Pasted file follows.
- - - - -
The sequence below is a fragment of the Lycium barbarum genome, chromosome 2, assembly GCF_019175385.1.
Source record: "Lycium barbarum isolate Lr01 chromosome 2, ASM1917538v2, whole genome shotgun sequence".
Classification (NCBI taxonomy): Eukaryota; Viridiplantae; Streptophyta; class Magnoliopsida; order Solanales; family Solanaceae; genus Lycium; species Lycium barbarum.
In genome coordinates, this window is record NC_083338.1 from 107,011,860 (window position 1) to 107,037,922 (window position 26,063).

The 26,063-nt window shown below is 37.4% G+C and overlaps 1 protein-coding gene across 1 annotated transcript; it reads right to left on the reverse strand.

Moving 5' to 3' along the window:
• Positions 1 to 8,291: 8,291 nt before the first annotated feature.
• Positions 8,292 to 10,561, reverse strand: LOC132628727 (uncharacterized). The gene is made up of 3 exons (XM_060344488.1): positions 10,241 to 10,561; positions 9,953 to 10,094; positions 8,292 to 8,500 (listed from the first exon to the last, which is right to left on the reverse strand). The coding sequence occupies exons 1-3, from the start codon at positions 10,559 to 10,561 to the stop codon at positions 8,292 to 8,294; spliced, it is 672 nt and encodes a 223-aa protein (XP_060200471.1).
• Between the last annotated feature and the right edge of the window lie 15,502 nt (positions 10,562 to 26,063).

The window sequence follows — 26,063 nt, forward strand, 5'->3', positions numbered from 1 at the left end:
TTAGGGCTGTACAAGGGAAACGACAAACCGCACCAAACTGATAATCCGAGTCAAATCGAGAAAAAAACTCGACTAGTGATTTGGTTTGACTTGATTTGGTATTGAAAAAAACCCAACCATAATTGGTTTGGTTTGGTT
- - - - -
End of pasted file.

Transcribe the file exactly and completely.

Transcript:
The sequence below is a fragment of the Lycium barbarum genome, chromosome 2, assembly GCF_019175385.1.
Source record: "Lycium barbarum isolate Lr01 chromosome 2, ASM1917538v2, whole genome shotgun sequence".
Classification (NCBI taxonomy): Eukaryota; Viridiplantae; Streptophyta; class Magnoliopsida; order Solanales; family Solanaceae; genus Lycium; species Lycium barbarum.
In genome coordinates, this window is record NC_083338.1 from 107,011,860 (window position 1) to 107,037,922 (window position 26,063).

The 26,063-nt window shown below is 37.4% G+C and overlaps 1 protein-coding gene across 1 annotated transcript; it reads right to left on the reverse strand.

Moving 5' to 3' along the window:
• Positions 1 to 8,291: 8,291 nt before the first annotated feature.
• Positions 8,292 to 10,561, reverse strand: LOC132628727 (uncharacterized). The gene is made up of 3 exons (XM_060344488.1): positions 10,241 to 10,561; positions 9,953 to 10,094; positions 8,292 to 8,500 (listed from the first exon to the last, which is right to left on the reverse strand). The coding sequence occupies exons 1-3, from the start codon at positions 10,559 to 10,561 to the stop codon at positions 8,292 to 8,294; spliced, it is 672 nt and encodes a 223-aa protein (XP_060200471.1).
• Between the last annotated feature and the right edge of the window lie 15,502 nt (positions 10,562 to 26,063).

The window sequence follows — 26,063 nt, forward strand, 5'->3', positions numbered from 1 at the left end:
TTAGGGCTGTACAAGGGAAACGACAAACCGCACCAAACTGATAATCCGAGTCAAATCGAGAAAAAAACTCGACTAGTGATTTGGTTTGACTTGATTTGGTATTGAAAAAAACCCAACCATAATTGGTTTGGTTTGGTT